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  1. #21

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    I haven't used a 135 camera for any of my personal stuff since I was sixteen years old. However, if I wanted extreme portability, or to shoot action/sports, or high mag macro, or very long lenses... I'd get a 135 camera and the optics/accessories to support those needs. There are many things a 135 just does better or at least far more conveniently than MF or especially LF.

  2. #22
    Aurum's Avatar
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    To me 35mm is the bread and butter of film photography.
    Acceptable for a lot of things, and not much to dislike

    MF, well to paraphrase a UK commercial of a famous Chain store over here

    There is film photography, and then there is MF film photography

    (Nigella Lawson optional)
    "Flatter Me, and I May Not Believe You. Criticize Me, and I May Not like You. Ignore Me, and I May Not Forgive You. Encourage Me, and I Will Not Forget You."

  3. #23
    Ian David's Avatar
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    35mm, MF and LF all have their uses and each does some things better than the others. Various benefits of the 35mm format have been put forward above. Also, depending on the subject, sometimes I want a print with a gritty, quick-and-dirty look. This is generally easier to achieve with a 35mm camera.

  4. #24
    Denis R's Avatar
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    small package

    for some of my on-location shooting, it's a matter of what fits in the backpack
    1 body with 18-55 lens attached
    55-200 lens
    3 filters cir-pl nd4 uv
    remote
    spare batterty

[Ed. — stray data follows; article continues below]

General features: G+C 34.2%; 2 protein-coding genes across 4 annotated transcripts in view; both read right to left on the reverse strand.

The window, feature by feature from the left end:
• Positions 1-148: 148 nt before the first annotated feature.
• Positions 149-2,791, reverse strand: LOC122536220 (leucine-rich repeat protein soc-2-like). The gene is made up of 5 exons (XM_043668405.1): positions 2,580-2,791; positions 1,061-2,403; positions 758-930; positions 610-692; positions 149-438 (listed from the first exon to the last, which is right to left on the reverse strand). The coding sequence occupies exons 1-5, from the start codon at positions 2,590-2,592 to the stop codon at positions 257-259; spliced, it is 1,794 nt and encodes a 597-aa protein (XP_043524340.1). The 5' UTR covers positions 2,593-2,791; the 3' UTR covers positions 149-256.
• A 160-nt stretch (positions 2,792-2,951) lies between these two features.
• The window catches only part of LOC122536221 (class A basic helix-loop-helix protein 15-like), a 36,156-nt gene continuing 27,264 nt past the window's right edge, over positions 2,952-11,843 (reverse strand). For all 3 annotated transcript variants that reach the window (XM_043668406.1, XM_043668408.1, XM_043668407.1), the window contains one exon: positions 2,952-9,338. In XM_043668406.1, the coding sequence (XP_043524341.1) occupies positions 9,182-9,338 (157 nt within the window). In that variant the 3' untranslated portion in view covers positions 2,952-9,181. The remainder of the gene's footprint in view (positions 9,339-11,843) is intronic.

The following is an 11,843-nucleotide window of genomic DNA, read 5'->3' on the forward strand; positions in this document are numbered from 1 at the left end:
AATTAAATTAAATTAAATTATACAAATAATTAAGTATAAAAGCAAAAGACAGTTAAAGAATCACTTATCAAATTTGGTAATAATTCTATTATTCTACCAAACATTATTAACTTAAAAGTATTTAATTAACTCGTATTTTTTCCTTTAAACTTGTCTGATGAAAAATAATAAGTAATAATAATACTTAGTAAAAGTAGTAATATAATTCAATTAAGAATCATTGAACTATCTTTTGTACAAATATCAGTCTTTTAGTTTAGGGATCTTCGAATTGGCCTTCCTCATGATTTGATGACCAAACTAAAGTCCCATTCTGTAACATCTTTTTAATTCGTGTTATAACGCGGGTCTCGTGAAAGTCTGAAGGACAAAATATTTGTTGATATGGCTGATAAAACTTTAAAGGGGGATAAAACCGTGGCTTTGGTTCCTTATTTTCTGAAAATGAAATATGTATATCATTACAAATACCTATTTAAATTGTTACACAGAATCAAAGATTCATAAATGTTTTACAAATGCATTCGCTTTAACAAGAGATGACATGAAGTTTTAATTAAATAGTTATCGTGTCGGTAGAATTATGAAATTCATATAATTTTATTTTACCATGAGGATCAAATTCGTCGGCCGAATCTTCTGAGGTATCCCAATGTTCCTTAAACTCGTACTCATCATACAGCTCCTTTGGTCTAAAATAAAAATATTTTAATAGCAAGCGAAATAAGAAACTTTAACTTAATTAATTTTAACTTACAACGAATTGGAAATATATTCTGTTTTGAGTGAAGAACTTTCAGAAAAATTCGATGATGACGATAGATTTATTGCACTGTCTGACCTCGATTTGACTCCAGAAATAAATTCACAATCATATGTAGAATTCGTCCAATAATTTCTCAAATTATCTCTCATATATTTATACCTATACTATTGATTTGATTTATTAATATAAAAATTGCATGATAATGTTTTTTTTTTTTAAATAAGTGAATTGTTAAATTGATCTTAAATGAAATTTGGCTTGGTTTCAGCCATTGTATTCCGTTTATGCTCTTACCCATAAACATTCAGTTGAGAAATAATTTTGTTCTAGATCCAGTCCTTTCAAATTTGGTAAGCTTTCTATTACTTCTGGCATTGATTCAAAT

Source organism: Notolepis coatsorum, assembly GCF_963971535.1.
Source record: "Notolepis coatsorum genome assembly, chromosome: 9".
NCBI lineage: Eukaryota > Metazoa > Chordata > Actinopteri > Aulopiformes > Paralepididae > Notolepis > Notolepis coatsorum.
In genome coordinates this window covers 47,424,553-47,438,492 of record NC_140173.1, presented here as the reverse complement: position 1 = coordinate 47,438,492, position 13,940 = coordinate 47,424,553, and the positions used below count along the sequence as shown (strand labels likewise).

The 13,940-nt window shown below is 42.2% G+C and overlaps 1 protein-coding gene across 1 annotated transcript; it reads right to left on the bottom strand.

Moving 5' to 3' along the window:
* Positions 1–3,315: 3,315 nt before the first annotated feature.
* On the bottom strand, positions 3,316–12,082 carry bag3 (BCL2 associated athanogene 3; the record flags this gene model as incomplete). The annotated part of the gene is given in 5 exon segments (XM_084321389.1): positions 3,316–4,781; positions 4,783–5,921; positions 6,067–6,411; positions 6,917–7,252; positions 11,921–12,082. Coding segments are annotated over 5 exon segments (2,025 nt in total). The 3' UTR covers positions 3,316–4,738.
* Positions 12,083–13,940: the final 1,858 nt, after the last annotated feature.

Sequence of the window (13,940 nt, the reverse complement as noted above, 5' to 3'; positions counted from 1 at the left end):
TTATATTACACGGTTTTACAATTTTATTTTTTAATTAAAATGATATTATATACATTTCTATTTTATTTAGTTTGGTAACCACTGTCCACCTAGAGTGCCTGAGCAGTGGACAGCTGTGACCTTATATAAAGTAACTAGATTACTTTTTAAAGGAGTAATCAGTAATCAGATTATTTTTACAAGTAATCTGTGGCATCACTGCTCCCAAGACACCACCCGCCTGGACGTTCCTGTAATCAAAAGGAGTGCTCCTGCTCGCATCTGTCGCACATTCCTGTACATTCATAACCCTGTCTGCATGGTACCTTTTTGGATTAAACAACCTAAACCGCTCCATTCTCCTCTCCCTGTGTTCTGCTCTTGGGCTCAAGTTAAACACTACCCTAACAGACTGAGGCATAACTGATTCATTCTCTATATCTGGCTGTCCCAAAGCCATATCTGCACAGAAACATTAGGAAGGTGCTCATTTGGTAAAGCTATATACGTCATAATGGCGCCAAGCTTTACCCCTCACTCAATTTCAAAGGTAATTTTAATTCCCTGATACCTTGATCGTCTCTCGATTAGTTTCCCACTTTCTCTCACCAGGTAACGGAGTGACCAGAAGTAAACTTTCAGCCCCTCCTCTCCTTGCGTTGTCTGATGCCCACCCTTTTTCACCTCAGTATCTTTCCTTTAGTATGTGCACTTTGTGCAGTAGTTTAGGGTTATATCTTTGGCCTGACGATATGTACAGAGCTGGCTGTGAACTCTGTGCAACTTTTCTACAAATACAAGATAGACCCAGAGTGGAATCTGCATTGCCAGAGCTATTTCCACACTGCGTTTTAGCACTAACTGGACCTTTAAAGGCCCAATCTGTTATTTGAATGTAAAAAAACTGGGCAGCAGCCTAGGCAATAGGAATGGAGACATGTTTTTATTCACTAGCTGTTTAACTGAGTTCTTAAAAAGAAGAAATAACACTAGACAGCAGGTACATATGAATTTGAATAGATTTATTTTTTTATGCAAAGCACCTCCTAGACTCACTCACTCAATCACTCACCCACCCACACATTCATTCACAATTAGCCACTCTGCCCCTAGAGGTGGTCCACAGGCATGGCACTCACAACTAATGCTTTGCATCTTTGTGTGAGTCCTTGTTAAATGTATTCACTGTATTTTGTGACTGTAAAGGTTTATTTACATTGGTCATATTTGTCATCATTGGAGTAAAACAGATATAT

anything larger is too much

    the backpack is almost too big for some of the smaller units I climb

    an example of type of work I do
    Kodak Duaflex II with kodet lens
    N75 N8008s D60
    Yashica - D
    Only a photographer knows the true value of infinity

  5. #25
    Ektagraphic's Avatar
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    I use 35 because some film are only available in 35, the cameras are great to work with, it is still fairly exceptable since processing and films can be found in many many places still, it's somewhat inexpensive, it is small and portable, the cameras are not as expensive as good used MF gear, they are good for action and there are many many diffrent cameras and leses available. Medium Format is better but not always. I look at them both equally. I love and use them both.
    Helping to save analog photography one exposure at a time

  6. #26
    keithwms's Avatar
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    The different cameras and formats have entirely different strengths.

    Apart from the technical issues (lens speed, resolution, tonality, movements, equipment bulk, bellows focusing etc), these different cameras also affect how we see the subject... literally and figuratively. So the relationship with the subject can be very different. Some cases in point: imagine seeing a subject life-size (1:1) on ground glass as opposed to some scaled representation through a viewfinder. Or imagine seeing your subject in natural 3D with no lens effects through the viewfinder of a rangefinder, as opposed to looking through the lens of an SLR. Totally different ways of seeing.